Now, suppose you want to work with a "continuous" variable. In nonstandard analysis we can say that our model is that the possible outcomes are on an infinitesimal grid with grid size dx and constrained to be between the values [-N,N] for N a nonstandard integer. So the possible values are -N+idx for all the i values between 0 and M = 2N/dx. We define a nonstandard probability density function p(x) to be a constant over each interval of length dx, and the probability to land at the grid point in the center (or left side or some fixed part) of the interval is p(x)dx.

Now we calculate the nonstandard entropy

E = -\sum_{i=0}^{M}\log(p(x_i)dx) p(x_i)dx

Now clearly the argument to \log(p(x_i)dx) is infinitesimal since p(x_i) is limited and dx is infinitesimal, so -\log(p(x_i)dx) is nonstandard (very very large and positive). But, it's a perfectly good number. There is a finite number of terms in the sum so the sum is well defined. The value of the sum is of course a nonstandard number, but we could ask, how to set the p(x_i) values such that the sum achieves its largest (nonstandard) value. Clearly p(x) is going to be the same kind of expression as before, because we're doing the same calculation (hand waving goes here feel free to formalize this in the comments) so we're going to wind up with:

p^*(x) = \exp(-Z- k (x-\mu)^2)

Where p^*(x) refers to the nonstandard function which is constant over each interval, the standardization of this p(x) is going to be the usual normal distribution.

The point is, just because the entropy is nonstandard doesn't mean it doesn't have a maximum, and so long as the maximum occurs for some function of x whose standardization exists, we can take the standard probability density that is chosen as the maximum entropy result we should use, and this procedure is justified in large part because of the way that the continuous function is being used to approximate a grid of points anyway!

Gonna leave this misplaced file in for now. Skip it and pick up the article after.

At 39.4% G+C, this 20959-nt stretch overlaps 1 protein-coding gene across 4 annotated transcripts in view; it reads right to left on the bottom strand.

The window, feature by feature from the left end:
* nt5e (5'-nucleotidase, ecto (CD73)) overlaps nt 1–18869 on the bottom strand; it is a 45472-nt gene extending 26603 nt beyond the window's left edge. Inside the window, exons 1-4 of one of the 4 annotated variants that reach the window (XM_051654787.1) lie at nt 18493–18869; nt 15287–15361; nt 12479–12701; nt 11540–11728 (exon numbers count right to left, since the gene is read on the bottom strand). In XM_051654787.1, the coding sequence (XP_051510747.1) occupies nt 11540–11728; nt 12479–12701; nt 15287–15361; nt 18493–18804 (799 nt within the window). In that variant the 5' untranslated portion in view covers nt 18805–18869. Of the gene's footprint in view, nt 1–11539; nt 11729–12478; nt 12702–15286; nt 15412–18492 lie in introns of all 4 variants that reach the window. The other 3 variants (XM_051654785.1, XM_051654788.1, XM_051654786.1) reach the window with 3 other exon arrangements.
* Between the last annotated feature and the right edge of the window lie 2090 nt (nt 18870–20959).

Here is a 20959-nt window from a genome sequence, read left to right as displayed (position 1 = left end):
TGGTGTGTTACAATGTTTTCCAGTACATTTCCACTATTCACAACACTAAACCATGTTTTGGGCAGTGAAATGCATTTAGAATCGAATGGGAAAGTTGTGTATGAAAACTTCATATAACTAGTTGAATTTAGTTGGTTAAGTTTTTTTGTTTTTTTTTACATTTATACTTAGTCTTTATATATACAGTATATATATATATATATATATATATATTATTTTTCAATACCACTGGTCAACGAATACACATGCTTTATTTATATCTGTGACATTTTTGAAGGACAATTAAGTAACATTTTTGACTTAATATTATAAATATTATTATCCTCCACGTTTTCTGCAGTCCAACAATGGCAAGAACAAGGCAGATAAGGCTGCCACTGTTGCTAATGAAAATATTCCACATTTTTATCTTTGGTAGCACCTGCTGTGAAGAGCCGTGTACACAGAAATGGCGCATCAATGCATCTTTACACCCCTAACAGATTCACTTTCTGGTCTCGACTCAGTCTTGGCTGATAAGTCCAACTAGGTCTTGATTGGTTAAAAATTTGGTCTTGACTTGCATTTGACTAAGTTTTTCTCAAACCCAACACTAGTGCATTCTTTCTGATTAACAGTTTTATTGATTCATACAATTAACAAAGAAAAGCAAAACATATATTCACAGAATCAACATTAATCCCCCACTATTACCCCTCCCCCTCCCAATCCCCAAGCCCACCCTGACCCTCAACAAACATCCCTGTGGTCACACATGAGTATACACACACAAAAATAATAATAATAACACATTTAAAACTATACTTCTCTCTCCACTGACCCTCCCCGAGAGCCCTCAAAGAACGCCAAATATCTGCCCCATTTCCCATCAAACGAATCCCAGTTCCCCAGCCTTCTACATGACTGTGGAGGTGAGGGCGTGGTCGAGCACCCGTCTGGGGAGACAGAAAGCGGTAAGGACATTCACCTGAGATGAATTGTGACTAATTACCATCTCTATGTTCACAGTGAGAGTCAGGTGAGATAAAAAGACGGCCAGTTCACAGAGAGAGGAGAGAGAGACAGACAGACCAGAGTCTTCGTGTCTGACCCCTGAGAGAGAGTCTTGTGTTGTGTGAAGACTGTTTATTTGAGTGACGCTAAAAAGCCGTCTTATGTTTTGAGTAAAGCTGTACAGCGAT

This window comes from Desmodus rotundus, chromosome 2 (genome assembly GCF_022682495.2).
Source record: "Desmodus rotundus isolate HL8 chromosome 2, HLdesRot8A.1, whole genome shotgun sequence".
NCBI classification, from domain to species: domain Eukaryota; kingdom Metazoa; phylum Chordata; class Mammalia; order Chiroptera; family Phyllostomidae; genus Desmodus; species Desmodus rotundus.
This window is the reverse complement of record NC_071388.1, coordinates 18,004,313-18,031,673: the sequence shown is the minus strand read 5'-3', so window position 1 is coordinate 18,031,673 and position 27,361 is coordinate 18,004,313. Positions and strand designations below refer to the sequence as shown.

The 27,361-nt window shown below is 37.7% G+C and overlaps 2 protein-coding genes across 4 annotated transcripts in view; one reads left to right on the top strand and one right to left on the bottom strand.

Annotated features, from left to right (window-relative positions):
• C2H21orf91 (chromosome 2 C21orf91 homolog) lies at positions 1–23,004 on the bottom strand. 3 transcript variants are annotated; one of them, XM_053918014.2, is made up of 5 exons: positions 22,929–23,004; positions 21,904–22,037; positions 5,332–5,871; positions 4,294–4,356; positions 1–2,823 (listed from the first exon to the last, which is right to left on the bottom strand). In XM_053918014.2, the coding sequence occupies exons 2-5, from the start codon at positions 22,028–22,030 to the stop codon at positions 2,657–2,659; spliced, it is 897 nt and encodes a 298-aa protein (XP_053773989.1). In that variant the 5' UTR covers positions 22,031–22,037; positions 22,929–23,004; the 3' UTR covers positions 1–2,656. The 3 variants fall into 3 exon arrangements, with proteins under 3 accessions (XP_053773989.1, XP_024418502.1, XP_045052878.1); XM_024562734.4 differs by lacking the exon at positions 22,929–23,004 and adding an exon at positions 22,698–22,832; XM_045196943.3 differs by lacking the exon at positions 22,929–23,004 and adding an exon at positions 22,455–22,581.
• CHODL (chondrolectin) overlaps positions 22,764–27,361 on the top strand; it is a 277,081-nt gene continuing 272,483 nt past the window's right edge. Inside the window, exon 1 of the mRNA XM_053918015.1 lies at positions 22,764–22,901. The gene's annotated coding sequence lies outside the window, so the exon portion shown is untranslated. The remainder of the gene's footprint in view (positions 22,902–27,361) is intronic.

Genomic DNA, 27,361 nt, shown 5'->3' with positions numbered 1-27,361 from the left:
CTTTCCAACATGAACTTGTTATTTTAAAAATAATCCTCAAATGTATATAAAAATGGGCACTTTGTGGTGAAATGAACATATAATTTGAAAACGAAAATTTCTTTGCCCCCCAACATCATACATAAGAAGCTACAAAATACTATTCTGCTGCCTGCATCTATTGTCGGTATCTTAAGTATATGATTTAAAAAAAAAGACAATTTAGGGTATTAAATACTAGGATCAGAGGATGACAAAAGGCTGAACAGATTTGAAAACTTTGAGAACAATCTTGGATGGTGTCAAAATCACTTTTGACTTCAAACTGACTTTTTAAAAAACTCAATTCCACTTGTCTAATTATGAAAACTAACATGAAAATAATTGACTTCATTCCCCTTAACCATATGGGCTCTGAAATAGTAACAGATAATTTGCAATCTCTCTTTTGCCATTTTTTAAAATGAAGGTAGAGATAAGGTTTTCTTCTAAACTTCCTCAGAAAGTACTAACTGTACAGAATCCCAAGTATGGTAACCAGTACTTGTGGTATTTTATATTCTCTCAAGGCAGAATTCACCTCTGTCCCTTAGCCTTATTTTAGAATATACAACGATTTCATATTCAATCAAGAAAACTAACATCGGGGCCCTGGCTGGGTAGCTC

If you don't like this result, you could always use the relative entropy (ie. replace the logarithm expression with \log(p(x)dx/q(x)dx) relative to a nonstandard uniform distribution whose height is q(x) = \frac{1}{2N} across the whole domain [-N,N].  This seems to be the concept referred to by Jaynes as the limiting density of discrete points. Then, the dx values in the logarithm cancel, and the entropy value itself isn't nonstandard, but the distribution q(x) is, so it's still a nonstandard construct. Since q(x) is just a constant anyway, it's basically just saying that by rescaling the original one via a nonstandard constant, we can recover a standard entropy to be maximized. But... and this is key, we are never USING the numerical entropy value itself, except as a means to pick out a probability density which turns out to have a perfectly well defined standardization, namely the normal distribution.


Ignore so-called Unemployment "statistics". Labor force participation rate is higher In Sweden than the US

2016 January 1
by Daniel Lakeland

This washington post article talks about how the US has "Scandimania" where people are perhaps overlooking problems and talking about how great it would be to be more like Sweden and Denmark etc.

One of the points made was: "unemployment is 5.6 percent in the United States, vs. 8.1 percent in Sweden, 8.9 percent in Finland and 6.4 percent in Denmark"

Well, let me tell you, Unemployment is a totally and utterly BOGUS number. Labor Force Participation Rate however, is very straightforward, what fraction of the people over 15 years old are employed? Turns out the World Bank will happily plot this for you.

Data from World Bank

Note, that Sweden is higher than the US, and Denmark is essentially the same. Finland has consistently been 4 or 5 percentage points lower than the US.

To 2nd ESSID or not to 2nd ESSID... that is the question

2015 December 15
by Daniel Lakeland

If you have a wireless router with both 2.4GHz and 5GHz bands, then the question arises as to whether you should allocate different ESSID (network names) to the two radios.

Up to now, I've been an advocate for a single ESSID and let the clients decide which network to get on. But, I've found that there is a case for forcing some clients to one band or another.